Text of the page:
Q: As a male with lupus, I sometimes feel like a man in an all female club. I even read somewhere that lupus is a “woman’s disease”. How can I feel less alienated?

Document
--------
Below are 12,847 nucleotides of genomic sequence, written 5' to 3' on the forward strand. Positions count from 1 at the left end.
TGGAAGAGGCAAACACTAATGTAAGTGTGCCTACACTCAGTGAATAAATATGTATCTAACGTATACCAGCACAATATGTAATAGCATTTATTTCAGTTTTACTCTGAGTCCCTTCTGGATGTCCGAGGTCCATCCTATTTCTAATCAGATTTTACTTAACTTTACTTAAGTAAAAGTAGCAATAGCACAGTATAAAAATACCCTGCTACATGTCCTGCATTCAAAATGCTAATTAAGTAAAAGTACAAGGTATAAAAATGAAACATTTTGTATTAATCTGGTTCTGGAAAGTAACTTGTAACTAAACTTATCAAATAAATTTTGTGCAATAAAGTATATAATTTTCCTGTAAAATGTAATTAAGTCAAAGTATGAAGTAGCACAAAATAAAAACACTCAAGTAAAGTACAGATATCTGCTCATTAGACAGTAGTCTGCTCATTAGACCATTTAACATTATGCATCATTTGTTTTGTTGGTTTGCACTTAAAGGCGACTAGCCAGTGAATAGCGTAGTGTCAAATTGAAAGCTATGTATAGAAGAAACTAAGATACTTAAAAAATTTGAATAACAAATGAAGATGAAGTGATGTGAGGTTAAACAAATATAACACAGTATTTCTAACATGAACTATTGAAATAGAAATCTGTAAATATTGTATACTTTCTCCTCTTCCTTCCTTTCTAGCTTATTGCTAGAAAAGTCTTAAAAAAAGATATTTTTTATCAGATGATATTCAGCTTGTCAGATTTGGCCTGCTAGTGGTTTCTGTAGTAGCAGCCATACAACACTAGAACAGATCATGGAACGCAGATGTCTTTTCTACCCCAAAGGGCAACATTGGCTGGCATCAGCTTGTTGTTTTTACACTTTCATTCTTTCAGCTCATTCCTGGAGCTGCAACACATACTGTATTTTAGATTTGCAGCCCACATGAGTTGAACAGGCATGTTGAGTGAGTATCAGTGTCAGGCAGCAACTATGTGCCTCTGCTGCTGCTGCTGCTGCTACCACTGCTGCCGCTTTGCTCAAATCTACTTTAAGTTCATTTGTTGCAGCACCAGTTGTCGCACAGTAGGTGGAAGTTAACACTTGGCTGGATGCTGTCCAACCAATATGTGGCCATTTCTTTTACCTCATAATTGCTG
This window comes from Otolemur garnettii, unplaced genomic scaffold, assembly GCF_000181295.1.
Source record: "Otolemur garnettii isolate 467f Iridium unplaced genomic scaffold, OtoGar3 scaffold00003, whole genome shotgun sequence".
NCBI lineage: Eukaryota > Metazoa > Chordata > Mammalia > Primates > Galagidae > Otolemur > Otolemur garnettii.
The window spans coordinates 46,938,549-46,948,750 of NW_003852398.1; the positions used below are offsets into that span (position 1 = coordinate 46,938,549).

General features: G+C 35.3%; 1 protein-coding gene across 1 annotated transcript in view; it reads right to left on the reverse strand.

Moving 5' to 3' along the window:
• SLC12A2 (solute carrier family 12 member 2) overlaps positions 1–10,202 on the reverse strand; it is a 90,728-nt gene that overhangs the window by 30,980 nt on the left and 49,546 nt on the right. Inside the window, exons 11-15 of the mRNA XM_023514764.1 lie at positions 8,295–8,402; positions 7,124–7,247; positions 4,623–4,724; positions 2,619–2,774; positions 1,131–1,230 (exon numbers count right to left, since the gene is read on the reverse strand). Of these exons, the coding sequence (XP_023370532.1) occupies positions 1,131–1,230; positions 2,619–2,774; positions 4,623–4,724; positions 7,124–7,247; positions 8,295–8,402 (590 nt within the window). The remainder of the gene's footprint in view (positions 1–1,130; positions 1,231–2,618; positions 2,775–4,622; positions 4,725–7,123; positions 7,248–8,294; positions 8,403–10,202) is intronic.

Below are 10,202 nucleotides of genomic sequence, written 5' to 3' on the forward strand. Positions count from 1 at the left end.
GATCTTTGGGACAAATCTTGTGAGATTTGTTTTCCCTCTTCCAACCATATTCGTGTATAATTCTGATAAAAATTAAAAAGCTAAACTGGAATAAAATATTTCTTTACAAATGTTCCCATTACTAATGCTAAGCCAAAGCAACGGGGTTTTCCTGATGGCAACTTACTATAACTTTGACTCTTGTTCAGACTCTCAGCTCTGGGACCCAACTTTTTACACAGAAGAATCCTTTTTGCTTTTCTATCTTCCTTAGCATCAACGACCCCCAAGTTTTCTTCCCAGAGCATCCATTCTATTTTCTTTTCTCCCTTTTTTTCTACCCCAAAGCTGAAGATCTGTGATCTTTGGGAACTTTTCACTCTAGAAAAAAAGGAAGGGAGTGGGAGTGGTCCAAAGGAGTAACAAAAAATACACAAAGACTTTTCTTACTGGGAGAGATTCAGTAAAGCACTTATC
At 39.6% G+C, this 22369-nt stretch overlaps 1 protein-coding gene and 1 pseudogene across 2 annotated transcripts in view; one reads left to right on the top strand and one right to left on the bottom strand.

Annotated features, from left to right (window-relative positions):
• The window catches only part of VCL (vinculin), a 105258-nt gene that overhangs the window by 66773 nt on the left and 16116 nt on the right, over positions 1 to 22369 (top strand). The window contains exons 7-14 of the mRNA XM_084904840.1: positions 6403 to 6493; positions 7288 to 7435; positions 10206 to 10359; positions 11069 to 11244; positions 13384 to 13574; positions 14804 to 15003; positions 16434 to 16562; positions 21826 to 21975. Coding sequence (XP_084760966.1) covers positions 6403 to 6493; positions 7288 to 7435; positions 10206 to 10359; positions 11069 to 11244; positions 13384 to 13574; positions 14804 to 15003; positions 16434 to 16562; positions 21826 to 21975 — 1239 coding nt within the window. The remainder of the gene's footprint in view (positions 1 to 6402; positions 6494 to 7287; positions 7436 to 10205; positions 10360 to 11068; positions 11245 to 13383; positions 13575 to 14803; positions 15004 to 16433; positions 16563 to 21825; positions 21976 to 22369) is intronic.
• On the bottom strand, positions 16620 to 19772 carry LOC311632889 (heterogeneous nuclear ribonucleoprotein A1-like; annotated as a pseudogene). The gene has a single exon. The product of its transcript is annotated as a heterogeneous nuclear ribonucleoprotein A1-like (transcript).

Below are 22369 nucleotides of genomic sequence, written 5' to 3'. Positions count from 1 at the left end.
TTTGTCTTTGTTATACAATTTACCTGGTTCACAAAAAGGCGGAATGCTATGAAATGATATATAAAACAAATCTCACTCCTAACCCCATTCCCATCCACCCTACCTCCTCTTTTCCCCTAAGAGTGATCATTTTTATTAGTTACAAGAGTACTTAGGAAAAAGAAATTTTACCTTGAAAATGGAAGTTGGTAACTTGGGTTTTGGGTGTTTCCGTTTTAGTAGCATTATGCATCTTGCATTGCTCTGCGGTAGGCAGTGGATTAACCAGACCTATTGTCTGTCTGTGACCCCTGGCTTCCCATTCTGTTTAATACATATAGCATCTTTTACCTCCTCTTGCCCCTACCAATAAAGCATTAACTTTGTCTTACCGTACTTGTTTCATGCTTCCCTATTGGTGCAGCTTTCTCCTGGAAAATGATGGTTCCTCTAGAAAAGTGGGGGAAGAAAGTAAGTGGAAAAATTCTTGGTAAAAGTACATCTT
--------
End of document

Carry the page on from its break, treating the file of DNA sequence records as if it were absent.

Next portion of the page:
A: In some respects having any chronic illness can be more difficult for a man than a woman. Unfortunately, society still places more pressure on men to be strong, able-bodied, hardworking breadwinners. These kinds of expectations can lead to feelings of inadequacy and low self-esteem in men struggling with health problems, particularly if they are unable to continue working. Men with lupus often feel lonely and isolated since an estimated 80-90% of SLE sufferers are woman. (Discoid lupus and drug-induced lupus are, however, more common in men.) As a man, you need to be able to discuss the impact of lupus on your life, to give and receive support and to share coping strategies with other men who have lupus. I suggest that you contact Lupus International and ask to be put in touch with other men with lupus, particularly those men who are coping well. Ask your rheumatologist or a rheumatologist with a large practice if he or she has any male patients who might be interested in talking or meeting with you. Make use of the Internet where people share ideas, experiences and information in “chat rooms”. (Be advised that the Internet is also filled with misinformation and quackery.) I am certain that there are other men with lupus out there who would welcome the camaraderie.